In the life of any PPC account, you come to a point where returns are diminishing and your results … Read More
Habit #6 is the third and final interpersonal habit needed to achieve true interdependence. It builds upon PPC Habit #4 – Think Win/Win, and Habit #5 – Seek First to Understand, Then To Be Understood.
For starters, don’t be turned off by the word synergize and its more common variant, synergy. Over the last couple decades no word in the business lexicon has been more over-used as a buzz word. Synergy was used in corporate mergers & acquisitions, in CEO-speak to pump up employees, and even as justification for layoffs. To truly grasp the power of our 6th Habit, you’ve got to leave the baggage behind.
Unlocking Untapped Potential
The traditional understanding of synergy is that 1 + 1 = 3 (or more). While oversimplified, that is effective because it defies our knowledge of mathematics and makes us think of something previously thought to be impossible. However, this is indeed very possible if you think about potential. One person may be very effective at managing their PPC account(s). Another person may be equally effective, but together there is the possibility of synergy. Not only do you have the previous abilities of the parties involved, you unlock abilities that previously weren’t there.
For example, imagine two account managers at a PPC agency. One is very good at remarketing and has been using that skill to absolutely kill it for a client. The other account manager is exceptionally good at search campaigns. Both are doing great work and the agency adds a new, large client that does lead generation. If they both work independently, the account will have very well run remarketing campaigns and very well run search campaigns. But what if the two strategize together and realize that for this client, a lead is only good once, yet the lead continues to come back to the site due to the excellent email nurturing program of the company. Since it’s a long sales cycle, leads continue researching other options. Do you see the potential there?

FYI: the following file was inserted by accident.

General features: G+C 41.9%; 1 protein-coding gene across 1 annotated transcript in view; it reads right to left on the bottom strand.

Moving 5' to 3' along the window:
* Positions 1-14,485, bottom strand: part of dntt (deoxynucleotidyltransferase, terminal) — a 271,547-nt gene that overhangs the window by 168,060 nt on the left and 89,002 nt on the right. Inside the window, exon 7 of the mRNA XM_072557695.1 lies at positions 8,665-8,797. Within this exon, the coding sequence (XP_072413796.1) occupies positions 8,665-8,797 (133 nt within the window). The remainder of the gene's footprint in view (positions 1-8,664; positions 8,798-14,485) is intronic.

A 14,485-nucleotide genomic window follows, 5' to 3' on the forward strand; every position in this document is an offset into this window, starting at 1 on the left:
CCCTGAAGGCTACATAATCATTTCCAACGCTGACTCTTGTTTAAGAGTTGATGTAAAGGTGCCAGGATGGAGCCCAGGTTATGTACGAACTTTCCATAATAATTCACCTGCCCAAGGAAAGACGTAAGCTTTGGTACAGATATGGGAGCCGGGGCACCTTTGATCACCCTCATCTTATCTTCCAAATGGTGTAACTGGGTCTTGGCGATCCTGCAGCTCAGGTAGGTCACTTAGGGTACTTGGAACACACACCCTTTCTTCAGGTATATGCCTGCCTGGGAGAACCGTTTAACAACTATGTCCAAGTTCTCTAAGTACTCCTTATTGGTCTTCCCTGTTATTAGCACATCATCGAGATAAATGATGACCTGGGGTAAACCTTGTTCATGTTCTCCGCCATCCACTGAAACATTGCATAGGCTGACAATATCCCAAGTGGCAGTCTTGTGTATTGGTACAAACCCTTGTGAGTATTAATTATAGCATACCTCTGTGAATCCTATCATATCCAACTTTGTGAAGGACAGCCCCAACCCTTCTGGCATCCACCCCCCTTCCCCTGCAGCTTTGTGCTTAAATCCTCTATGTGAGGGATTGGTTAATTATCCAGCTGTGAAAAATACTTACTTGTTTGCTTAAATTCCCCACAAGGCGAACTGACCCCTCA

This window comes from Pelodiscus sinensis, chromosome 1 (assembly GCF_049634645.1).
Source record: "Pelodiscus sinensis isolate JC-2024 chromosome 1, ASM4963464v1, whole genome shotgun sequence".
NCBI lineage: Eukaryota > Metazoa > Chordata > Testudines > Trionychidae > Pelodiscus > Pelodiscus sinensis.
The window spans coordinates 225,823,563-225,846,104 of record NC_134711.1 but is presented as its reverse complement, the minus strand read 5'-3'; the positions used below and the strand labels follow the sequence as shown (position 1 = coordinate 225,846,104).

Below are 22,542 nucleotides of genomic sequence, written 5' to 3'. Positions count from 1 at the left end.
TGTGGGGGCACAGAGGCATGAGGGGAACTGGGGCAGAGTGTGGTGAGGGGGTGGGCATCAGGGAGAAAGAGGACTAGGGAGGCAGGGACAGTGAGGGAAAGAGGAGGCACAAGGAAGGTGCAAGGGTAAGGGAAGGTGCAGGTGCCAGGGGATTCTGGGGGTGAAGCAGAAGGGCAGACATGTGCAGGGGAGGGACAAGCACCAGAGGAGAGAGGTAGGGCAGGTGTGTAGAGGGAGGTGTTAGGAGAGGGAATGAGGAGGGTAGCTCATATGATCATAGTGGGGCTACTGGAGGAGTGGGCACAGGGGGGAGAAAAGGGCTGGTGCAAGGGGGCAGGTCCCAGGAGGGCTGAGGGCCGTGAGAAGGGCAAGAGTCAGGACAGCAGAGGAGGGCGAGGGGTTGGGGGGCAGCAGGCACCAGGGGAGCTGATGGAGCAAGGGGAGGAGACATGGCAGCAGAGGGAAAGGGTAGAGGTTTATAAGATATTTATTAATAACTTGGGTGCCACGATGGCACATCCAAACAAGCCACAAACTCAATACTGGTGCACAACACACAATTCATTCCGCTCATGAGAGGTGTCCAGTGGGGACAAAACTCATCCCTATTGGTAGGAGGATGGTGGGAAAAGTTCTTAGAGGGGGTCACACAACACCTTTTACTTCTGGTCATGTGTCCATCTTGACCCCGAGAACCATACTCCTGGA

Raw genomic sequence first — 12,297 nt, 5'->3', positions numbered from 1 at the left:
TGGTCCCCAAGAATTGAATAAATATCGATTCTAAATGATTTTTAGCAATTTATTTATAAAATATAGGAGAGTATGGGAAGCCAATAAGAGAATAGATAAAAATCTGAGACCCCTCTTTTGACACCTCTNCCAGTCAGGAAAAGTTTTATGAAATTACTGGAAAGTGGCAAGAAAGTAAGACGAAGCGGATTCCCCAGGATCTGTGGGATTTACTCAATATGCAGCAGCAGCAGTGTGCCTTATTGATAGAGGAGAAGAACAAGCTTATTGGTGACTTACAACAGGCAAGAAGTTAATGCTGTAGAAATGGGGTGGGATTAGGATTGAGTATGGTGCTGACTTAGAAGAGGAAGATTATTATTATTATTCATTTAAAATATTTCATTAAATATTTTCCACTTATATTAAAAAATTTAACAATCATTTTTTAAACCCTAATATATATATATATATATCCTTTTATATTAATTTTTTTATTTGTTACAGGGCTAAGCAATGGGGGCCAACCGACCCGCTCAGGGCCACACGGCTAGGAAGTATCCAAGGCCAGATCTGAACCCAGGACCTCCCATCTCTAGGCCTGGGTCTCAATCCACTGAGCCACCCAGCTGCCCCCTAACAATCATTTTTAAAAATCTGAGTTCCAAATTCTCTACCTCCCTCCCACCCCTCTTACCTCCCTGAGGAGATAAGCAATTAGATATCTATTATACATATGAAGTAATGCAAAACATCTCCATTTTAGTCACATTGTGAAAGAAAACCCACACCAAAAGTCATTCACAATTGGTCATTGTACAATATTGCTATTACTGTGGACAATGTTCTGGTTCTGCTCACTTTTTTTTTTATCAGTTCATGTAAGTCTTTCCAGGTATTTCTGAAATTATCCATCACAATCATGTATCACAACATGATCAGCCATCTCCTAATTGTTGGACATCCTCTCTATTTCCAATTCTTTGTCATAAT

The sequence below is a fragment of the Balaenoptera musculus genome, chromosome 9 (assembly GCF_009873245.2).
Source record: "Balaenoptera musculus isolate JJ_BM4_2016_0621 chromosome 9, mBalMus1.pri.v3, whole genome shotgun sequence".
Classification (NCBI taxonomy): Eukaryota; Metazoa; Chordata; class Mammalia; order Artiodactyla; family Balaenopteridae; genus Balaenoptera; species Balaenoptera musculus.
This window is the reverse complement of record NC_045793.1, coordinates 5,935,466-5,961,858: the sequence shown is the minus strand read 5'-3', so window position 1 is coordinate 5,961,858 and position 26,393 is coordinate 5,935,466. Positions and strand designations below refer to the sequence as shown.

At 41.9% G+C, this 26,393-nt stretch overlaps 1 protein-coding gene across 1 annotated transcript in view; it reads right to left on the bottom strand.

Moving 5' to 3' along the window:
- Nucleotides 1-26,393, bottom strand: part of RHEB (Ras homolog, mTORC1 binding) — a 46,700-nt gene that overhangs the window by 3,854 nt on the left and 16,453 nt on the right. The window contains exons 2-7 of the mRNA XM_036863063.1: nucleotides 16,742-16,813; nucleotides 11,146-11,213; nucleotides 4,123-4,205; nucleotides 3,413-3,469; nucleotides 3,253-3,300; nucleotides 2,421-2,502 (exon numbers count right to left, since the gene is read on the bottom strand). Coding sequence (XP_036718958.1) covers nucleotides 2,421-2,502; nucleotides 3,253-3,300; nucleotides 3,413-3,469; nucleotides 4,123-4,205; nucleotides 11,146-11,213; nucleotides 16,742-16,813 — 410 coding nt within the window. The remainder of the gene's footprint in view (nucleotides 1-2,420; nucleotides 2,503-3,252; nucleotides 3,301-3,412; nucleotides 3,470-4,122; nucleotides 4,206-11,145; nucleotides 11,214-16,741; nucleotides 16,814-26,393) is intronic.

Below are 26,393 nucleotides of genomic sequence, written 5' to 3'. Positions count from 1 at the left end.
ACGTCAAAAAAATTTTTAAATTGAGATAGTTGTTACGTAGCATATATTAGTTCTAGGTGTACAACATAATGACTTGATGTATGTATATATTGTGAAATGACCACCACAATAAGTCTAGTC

What if our two managers saw these realities and made a few tweaks, like excluding the remarketing list of converted leads from their campaigns? New efficiencies are then unlocked and the campaign can perform even better with the two working together than if they did they parts independently. This is the power of synergy.
Creating Third Alternatives
In any situation involving two parties, it’s easy to construct a Win-Lose or Lose-Win scenario. However, synergy is about Win-Win, which is a third alternative, and the third alternative is rarely as obvious. To synergize requires both parties to have a high level of trust and a high level of cooperation. Without both, each party is trying to get the win at the expense of the other party’s loss.
For example, consider the in-house PPC manager of a travel company. She is responsible for improving the performance of the PPC accounts and producing ROI-positive campaigns, but she is also part of the larger company. One micro-conversion on the website is to sign up for the newsletter. In this way her efforts are feeding the results of the email marketing team. As a travel company, many bookings are also done over the phone. This means that part of her results are dependent on the customer service team. Then their is the SEO team that complains about PPC cannibalizing their traffic. If all the parties involved have a Win-Lose mentality, budget meetings turn into battles where each department desperately clings to “their” results and tries to claim as much as they can from other areas in order to get more budget or keep their existing budget. It’s easy to see how this could become a mess.
Now consider how things might go if our PPC manager goes for Win-Win. She could approach the email marketing manager with results of ad tests to show which messaging is performing best and offer that as potential subject lines or email copy. The email marketing manager then reciprocates with the subject lines and copy that has been working best for them. New ideas are created to further enrich the testing of both channels.
The PPC manager then goes to the customer service team and spends some time talking with the phone reps to learn what are the most common objections voiced on calls. This helps create better ads that preemptively address concerns and better landing pages as well. Some of the concerns might be the result of ads & landing pages setting improper expectations as well. This leads the PPC manager to correcting the misleading ads so that customers are less confused/misguided when they call in, making the phone reps’ jobs easier.